Tuesday, September 30, 2008

The power of integrated action

Service can be spontaneous, arising from the deepest yearnings of the heart to reach out to others in our community and share the teachings of the Faith with them. When these yearnings are coordinated and focused, however, the effects of such service are multiplied and intensified. In this report from an A-stage cluster in the Central region, the friends have developed some intriguing measures to coordinate their efforts. What is particularly noteworthy is how they are approaching everything as one integrated, seamless process: training and preparation, teaching, and follow-up are being planned and carried out as interconnected parts rather than in isolation.

In order to organize and assist the teaching efforts and to better meet the needs of seekers, the community of interest and other contacts, the friends have organized the various neighborhoods in the cluster into zones. These have been formed to help coordinate teaching activities and follow-up efforts. . . .

Each member of the core team has followed up with individual friends in each zone to keep track of and encourage the follow-up work. Accompaniment was not consistent for every single zone, but data was compiled for all of them. The core team learned a lot since each zone had its own unique situation.

Based on experience so far, it was decided to organize a “preparation period” prior to the next intensive teaching effort in order to better prepare for direct teaching. In some cases, this involved starting a children’s class, developing friendships with the parents of the students, and inviting the parents to learn about the Faith. In another case, it involved helping a new Bahá’í youth to become an animator, and seeking out junior youth and their parents who would be interested in junior youth groups and/or learning about the Faith. It also included unity gatherings with seekers, allowing for informal teaching and invitations to new core activities.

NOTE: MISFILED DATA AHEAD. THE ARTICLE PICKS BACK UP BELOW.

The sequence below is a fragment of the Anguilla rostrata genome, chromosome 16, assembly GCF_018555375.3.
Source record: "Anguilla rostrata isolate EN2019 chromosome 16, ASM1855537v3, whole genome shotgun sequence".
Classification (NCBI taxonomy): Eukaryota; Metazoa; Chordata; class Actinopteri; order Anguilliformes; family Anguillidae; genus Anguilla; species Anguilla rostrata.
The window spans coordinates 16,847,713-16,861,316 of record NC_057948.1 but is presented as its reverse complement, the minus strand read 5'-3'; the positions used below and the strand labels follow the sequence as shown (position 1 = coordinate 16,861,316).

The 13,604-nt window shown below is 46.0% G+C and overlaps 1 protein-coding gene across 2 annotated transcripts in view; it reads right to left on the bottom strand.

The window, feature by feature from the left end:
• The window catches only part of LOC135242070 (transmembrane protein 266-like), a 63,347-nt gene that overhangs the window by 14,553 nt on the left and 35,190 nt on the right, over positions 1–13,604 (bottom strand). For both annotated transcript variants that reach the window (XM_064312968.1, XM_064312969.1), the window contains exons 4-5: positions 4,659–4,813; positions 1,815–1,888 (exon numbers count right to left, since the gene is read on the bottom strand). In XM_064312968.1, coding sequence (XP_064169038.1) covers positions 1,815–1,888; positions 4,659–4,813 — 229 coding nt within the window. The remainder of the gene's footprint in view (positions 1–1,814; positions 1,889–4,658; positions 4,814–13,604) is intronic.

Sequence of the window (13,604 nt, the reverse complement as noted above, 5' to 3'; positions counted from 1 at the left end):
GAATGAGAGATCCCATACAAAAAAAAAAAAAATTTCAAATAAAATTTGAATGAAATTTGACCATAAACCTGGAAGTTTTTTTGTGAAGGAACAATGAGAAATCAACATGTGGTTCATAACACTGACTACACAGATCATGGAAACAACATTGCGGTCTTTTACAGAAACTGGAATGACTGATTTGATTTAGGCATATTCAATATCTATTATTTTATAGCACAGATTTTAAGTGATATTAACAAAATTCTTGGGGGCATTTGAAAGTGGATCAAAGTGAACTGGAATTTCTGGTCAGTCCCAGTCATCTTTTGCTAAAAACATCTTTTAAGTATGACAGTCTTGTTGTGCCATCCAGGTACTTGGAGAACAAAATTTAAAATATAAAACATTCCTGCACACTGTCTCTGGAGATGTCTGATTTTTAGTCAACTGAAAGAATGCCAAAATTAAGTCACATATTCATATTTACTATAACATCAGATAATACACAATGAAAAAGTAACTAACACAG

After the conclusion of the intensive teaching effort, the friends in each zone were informed of seekers and members of the community of interest who required follow-up. The friends made an effort to involve the seekers in core activities as interest and circumstances allowed. About 30 friends continued teaching directly through home visits. The teams also followed up with new believers as scheduled permitted.

There were adequate resources to respond to all these needs, but for the next cycle it will be important to encourage more of the friends to arise to serve as tutors of study circles, children’s class teachers, animators of junior youth groups, and home visitors.

As part of the preparation period, we conducted training sessions in Anna’s presentation. We realized that it can be difficult to hold a single training for the whole cluster, and that holding “mini-trainings” in different neighborhoods resulted in increased participation. Ruhi Book 2 refresher courses were also held in different parts of the cluster to prepare the friends to carry out home visits.

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